Hammersly (1992) pointed out that validity criterion needs to be reformulated under following criteria. Empirical account must be plausible but cannot put direct access to social worlds, assess credibility of researcher’s truth claims and adequacy of evidence as ‘true representation’. Doing conclusion, Langan Teele (2014:228) “Methods are like people: If you focus only on what they cannot do, you will always be disappointed". Denscombe (2007:279) described that “ftjhe difficulties of doing qualitative research do not mean that our research has to be abandoned. Only that we should adopt a more reflexive, cautious and above all humble attitude when we represent our results”.

According to the Maxwell (2005:105) “Validity is a goal rather than a product; it is never something that can be proven or taken for granted. Validity is also relative: It has to be assessed in relationship to the purpose and circumstances of the research, rather than being a context- independent property of methods or conclusions ”. According to this argument, validity depends on evidence rather than the methods. Methods use for collect evidence. Both quantitative and qualitative researchers use different design for deal with validity threats. Quantitative researchers attempt to design anticipated and unanticipated threats to validity. Qualitative researchers plan to design validity threats after collecting data. The main argument with the qualitative studies is researcher bias (Maxwell, 2005). Researcher bias can be effect to the conclusion part of research. Researcher’s perceptions can be direct effects on the research outcome.

Conclusion

Epistemology and methodology in development studies are a special case (Summer and Tribe, 2004). In epistemology, development studies can differ from the natural science which search for one truth to a subjective, social constructivist searches for many truths and researcher conscience of their bias. The methodology, due to the nature of the subject matter, social science methodology and methods onto developing countries is often problematic. Social science methods are more sensitive to development research than others (Summer and Tribe, 2004).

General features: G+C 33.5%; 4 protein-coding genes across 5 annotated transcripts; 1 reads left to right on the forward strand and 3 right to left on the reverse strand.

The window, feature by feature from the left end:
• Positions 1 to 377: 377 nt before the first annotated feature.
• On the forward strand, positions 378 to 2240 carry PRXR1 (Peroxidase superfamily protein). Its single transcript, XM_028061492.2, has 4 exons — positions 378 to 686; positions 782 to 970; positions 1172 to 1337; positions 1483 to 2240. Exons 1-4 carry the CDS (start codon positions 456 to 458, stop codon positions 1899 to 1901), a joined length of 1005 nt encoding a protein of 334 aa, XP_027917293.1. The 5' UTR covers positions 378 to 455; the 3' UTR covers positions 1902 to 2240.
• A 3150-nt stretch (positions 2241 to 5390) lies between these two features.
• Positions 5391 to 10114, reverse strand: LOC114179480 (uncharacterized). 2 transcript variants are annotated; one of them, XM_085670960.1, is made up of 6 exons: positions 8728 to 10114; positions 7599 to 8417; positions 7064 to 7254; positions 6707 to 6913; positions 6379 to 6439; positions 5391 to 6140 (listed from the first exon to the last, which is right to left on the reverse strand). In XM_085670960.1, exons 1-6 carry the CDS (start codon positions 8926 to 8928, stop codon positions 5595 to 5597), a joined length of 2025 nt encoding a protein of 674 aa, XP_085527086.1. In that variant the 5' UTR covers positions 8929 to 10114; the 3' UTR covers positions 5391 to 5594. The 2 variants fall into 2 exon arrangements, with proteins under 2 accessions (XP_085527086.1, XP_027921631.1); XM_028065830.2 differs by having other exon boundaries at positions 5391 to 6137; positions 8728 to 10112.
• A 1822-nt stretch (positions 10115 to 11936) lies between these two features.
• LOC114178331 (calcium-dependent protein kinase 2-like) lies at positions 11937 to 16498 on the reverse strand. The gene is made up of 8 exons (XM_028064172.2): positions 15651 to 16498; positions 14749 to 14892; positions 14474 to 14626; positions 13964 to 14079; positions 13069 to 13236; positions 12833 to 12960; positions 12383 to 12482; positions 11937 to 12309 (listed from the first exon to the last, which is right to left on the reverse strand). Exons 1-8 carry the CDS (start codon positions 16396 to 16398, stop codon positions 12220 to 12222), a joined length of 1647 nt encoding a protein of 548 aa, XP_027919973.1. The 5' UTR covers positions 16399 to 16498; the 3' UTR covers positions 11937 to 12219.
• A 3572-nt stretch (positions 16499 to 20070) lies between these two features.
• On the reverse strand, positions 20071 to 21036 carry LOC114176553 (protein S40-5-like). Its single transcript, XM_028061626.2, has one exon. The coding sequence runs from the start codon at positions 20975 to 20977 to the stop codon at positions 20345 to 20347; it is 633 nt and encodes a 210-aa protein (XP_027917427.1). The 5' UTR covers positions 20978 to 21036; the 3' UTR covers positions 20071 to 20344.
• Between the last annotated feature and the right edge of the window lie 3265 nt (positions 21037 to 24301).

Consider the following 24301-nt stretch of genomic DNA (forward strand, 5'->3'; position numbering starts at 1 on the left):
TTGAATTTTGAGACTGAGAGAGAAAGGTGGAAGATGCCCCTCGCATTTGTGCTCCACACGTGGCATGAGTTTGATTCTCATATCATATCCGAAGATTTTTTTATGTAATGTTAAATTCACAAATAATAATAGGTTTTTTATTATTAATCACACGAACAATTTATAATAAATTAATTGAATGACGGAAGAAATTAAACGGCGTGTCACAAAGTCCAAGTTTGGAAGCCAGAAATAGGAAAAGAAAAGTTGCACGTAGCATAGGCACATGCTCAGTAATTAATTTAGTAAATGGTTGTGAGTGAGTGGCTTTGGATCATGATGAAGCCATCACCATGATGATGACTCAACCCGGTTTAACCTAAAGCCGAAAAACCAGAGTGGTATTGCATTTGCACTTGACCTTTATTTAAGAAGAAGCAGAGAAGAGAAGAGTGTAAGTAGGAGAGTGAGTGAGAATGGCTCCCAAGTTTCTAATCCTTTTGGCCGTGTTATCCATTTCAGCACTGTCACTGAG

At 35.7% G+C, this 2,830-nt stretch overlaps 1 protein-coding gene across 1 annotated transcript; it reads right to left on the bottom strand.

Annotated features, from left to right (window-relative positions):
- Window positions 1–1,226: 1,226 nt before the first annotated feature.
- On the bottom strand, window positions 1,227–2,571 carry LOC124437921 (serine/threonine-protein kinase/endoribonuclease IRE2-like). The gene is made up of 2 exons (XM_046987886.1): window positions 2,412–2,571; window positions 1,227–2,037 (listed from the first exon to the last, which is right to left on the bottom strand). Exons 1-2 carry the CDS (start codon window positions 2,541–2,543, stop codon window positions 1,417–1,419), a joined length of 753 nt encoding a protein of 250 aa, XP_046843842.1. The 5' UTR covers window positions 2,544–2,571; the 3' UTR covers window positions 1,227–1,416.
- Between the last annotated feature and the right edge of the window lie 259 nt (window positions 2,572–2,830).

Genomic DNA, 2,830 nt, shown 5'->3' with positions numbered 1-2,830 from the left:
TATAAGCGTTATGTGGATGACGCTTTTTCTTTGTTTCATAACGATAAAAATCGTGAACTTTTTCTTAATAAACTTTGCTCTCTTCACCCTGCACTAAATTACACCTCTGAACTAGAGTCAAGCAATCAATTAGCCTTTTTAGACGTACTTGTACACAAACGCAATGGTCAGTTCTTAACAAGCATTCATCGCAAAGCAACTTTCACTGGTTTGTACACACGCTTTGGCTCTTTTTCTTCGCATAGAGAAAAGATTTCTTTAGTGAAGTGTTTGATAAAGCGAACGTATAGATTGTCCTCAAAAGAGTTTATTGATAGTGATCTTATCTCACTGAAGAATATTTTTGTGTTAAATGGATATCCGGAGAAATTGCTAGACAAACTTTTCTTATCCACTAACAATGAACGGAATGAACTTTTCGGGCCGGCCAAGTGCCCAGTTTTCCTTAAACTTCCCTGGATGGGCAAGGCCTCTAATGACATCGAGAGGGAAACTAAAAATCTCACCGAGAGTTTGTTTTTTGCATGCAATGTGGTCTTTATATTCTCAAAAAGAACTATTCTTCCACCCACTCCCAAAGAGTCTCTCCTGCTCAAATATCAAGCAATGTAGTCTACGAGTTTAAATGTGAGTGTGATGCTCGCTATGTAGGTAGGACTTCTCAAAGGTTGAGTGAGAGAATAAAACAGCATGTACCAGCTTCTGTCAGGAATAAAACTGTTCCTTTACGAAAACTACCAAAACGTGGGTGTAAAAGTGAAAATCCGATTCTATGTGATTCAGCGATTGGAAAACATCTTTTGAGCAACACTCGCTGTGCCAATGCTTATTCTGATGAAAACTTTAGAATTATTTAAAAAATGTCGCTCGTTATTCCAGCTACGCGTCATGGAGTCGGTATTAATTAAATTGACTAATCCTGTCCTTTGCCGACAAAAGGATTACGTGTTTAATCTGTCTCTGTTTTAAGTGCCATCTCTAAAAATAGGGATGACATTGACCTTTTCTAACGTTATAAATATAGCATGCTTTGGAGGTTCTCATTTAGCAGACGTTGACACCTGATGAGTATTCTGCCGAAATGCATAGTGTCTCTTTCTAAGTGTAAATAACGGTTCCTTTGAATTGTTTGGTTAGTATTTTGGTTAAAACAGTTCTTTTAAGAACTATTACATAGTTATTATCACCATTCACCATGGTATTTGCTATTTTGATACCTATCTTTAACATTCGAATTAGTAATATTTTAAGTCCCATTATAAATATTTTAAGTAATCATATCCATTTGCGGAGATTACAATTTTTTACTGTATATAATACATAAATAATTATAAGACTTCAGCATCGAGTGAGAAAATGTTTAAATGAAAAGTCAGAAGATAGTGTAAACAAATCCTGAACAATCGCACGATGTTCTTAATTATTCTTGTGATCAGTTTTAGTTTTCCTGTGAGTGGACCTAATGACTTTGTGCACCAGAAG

Concepts and lenses from complexity science are exclusive advantages to understand validation in realities of poor, marginalized and vulnerable people and the things methodologies for complex conditions and processes. According to Chamber (2006) the four domains of the Cynefin Framework the day to day life of poor people are more complex and chaotic. But for professionals, there are best practices in simple and good practices in complicated.

References

- Blackmore, C. and Ison, R. (1998) “Boundaries for Thinking and Action”, in: Thomas, A. Chataway, J. and Wuyts M. (eds.) Finding Out Fast: Investigative Skills for Policy and Development, London, SAGE Publications, 41-66
- Bonwell, C. C., & Eison, J. A. (1991). Active learning: Creating excitement in the classroom (ASHE-ERIC Higher Education Rep. No. 1). Washington, DC: The George Washington University, School of Education and Human Development.
- Bryman, A. (2004) “Combining Quantitative and Qualitative Research”, in: Bryman, A. Social Research Methods, 2nd edition, Oxford, Oxford University Press, 451-465.
- Chambers, R. (2010) “Paradigms, Poverty and Adaptive Pluralism ”, Working Paper 344, Institute of Development Studies, University of Sussex, 11-17.
- Chambers, R. (2011, February 10). Aid on the edge of chaos. Retrieved Otober 24, 2014, from https://aidontheedge.info/2011/02/10/whose-paradigm-counts/
- Kanbur, R. and Shaffer, P. (2007) “Epistemology, Normative Poverty and Poverty Analysis - Implications for Q-squared in Practice” in: World Development, 35(2), 183­196
- Levers, M. J. (2013, December 17). Sage Open. Retrieved October 23, 2014, from Sage Journals: http://sgo.sagepub.com/content/3/4/2158244013517243
- Maxwell, J. A. (2005) “Validity: How might you be wrong?” in: Maxwell, J. A. Qualitative Research Design: An Interactive Approach, London, SAGE Publications, 105-115.
- Potter, S. and Subrahmanian, R. (1998) “Information Needs and Policy Change”, in: Thomas, A. Chataway, J. and Wuyts M. (eds.) Finding Out Fast: Investigative Skills for Policy and Development, London, SAGE Publications, 19-24.
- Schwandt, T. (2000) “Three Epistemological Stances for Qualitative Inquiry” in:
Denzinn, N.and Lincoln, Y. (eds.) Handbook of Qualitative Research, London, SAGE Publications, 189-213.
- Sumner, A. and Tribe M. (2004) “The Nature of Epistemology and Methodology in Development Studies, What Do We Mean by ‘Rigour’?, 01-27.
- The Stanford Encyclopedia of Philosopy (2005) Epistemology, http://plato.stanford.edu/entries/epistemology/ (last consulted: 14 December 2005)
- Thomas, A. (1998) “Introduction”, in: Thomas, A. Chataway, J. and Wuyts M. (eds.) Finding Out Fast: Investigative Skills for Policy and Development, London, SAGE Publications, 1-17.

Details

Seiten
13
Jahr
2014
ISBN (Buch)
9783668300231
Dateigröße
440 KB
Sprache
Englisch
Katalognummer
v340208
Institution / Hochschule
Universiteit Antwerpen – IOB
Note
B
Schlagworte
Epistomology Development

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Titel: Research in a Developmental Context